Showing posts with label genealogy. Show all posts
Showing posts with label genealogy. Show all posts

Tuesday, June 2, 2009

Tombstone Tuesday: All People Great and Small

All People Great and Small
My family and I took a day trip to escape the rain in Houston, Texas a little over a week ago.  We ended up in Nacogdoches, Texas [a.k.a. the Piney Woods].  While we did not go far away enough to escape the precipitation, we did have some time there to explore between "rains".  One of the places we visited was Oak Grove Cemetery which happens to also be a Texas Landmark.  Though I took many pictures, I thought I'd share with you 2 of them that I think accurately represent the cemetery.  I'll be sharing the rest of my pictures of this cemetery and of other Nacogdoches landmarks on my Texas Family Stories blog tomorrow.
Jessie N. Ingraham
Jessie N. Ingraham
This first collage that I made was of a child's tombstone that my own children pointed out to me.  I took several pictures in hopes of identifying Jesie N. Ingraham.  It wasn't hard to find her story.  She was the daughter of George F. and Martha Ingraham of Nacogdoches, Texas.  Her father George was born in New York and served in the Civil War on the Confederate side for the state of Texas.  He was a lawyer as well as both a county and district judge in Nacogdoches.  He also served on the first Board of Directors for the  Nacogdoches and Southeastern Railroad Company.  Jessie was born 26 Jul 1883 and died on 6 Oct 1884 and was one of nine children belonging to George and Martha.
John S. Roberts
John S. Roberts
Much has been written about John Roberts.  As the pictures indicate in this collage, he was one of the signers of the Texas Declaration of Independence, and one of the four signers who is buried in this cemetery.  He was born in Virginia 13 Jul 1796, and his path of migration to Texas included the states of Tennessee and Louisiana via the miltitary.  He was also a part of the Fredonian Rebellion in Nacogdoches, Texas.  He married a recent widow, Harriet Fenley Collier, and they eventually settled down in Nacogdoches, Texas where he was a merchant beginning in 1827.  He also led the Nacogdoches company into the siege of Bexar in 1835, on the eve of Texas' Independence.

For More of the Story...
For more of Oak Grove Cemetery's story and other landmarks found on this excursion, please read my Texas Family Stories blog tomorrow.

Caroline

Sources:

1. Jessie N. Ingraham:

Stephen F. Austin State University, Ralph W. Steen Library, s.v. "," http://libweb.sfasu.edu/proser/etrc/collections/manuscript/personal/ingraham/index.html (accessed 2 Jun 2009).

Handbook of Texas Online, s.v. "," http://www.tshaonline.org/handbook/online/articles/NN/eqn1.html (accessed 2 Jun 2009).

2. John S. Roberts:

Handbook of Texas Online, s.v."," http://www.tshaonline.org/handbook/articles/RR/fro14.html (accessed 2 Jun 2009).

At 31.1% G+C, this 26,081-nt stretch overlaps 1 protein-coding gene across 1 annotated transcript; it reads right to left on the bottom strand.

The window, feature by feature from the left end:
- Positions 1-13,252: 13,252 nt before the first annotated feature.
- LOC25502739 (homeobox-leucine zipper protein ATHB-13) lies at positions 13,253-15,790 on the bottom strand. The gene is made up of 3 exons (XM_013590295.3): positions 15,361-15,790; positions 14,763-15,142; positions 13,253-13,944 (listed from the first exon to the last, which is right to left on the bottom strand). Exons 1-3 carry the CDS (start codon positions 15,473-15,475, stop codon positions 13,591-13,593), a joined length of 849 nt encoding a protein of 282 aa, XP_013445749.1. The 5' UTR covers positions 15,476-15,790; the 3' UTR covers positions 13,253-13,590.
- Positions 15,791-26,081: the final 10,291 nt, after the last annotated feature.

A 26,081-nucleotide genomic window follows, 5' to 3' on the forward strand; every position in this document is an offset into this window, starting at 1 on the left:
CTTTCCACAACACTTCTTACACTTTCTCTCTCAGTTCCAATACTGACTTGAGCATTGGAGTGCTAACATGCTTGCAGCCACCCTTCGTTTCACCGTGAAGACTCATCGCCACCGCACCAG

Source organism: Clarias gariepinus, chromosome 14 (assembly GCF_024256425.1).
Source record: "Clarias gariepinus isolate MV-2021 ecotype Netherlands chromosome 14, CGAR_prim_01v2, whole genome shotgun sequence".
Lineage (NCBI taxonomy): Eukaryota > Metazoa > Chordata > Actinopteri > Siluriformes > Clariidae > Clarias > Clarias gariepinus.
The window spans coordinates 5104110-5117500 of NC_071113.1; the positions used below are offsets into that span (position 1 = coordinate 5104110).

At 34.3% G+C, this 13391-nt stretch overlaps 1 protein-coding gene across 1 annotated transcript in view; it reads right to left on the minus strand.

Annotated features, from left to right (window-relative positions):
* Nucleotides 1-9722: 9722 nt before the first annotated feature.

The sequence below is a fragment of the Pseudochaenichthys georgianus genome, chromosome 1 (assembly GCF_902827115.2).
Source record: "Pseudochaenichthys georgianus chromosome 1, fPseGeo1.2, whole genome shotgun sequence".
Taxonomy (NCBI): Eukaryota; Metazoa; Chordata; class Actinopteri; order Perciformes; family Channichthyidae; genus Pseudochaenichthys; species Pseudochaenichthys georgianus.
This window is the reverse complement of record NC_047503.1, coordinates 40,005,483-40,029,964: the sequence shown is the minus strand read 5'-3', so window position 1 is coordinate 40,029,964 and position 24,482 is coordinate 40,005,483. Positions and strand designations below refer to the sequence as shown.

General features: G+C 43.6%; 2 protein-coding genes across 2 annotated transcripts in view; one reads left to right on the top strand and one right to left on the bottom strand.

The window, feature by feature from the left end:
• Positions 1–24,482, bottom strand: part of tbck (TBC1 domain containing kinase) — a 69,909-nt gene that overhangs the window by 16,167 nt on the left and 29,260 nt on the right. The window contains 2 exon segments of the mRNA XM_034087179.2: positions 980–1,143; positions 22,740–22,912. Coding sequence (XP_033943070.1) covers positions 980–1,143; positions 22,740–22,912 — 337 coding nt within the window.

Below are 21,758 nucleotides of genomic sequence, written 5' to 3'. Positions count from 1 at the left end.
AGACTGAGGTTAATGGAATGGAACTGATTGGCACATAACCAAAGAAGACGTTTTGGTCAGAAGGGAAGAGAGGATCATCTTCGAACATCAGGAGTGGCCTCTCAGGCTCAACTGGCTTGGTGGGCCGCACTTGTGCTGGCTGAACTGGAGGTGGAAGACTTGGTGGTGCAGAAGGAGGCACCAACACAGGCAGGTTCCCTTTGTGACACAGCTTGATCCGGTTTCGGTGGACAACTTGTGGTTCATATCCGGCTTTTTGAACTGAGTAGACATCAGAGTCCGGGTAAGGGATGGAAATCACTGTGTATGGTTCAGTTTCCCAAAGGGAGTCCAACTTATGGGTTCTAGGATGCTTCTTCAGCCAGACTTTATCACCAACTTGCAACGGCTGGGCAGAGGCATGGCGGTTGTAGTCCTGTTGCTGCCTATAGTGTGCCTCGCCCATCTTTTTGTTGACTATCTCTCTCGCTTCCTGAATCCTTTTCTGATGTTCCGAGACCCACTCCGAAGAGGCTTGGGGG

Tuesday, April 14, 2009

Tombstone Tuesday: Debut of Family Stories in Stone

This is the debut post of "Family Stories in Stone." I'll be highlighting family stories that I've discovered in cemeteries. Have you ever wandered around a cemetery looking at the tombstones? The ones that always capture my attention are the older ones that maybe are crumbling or hard to read. Does anyone know their family story? Is there anyone left to tell it? Does anyone care?
Well, I do. It's fascinating to think that each tombstone represents not just one person's story, but a whole family's story. Here is a picture of the Wunsche/Wuensche Family Cemetery located in Spring, Texas in Harris County. It collectively represents not just one family, but is a representation of the German immigration to Texas, which started in the 1840's. It's also a symbol of all settlers of this area, which is north of Houston, Texas. A majority of the graves are of the Wunsche/Wuensche family and some belong to the Kuehlne family. This family cemetery is "sandwiched" between Spring High School and Interstate 45. [Yes, you read correctly.] In fact it's adjacent to Interstate 45, and it's a wonderful visual of juxtaposition...the new with the old. Most pass by this cemetery not ever knowing that it's here. Never knowing that they are passing history. While the cemetery is in need of some clean-up, for the most part, it is navigable and readable. There is only one marker that didn't have any inscriptions. However, the above ground crypts are in very bad condition. It seems a little lonely even though there is "busy-ness" surrounding it.
As the cars passed by at high speeds, and as the high school students went to and fro, I stood there taking pictures of the cemetery trying not to disturb the Texas wildflowers growing throughout the cemetery. Other than knowing that this family was a founding family of the area, I really didn't know what their family story was. Like everyone else, I just passed it by...until now.

To find out the Wunsche/Wuensche family story [and for one of the best places to get a burger], please read my new blog, "Texas Family Stories." It's a tour of Texas, one landmark at a time...Though the 2 blogs are independent of each other, they will sometimes intersect. Here's a riddle: what do you get when you add East Texas cemeteries to Texas landmarks?...Family Stories!

Caroline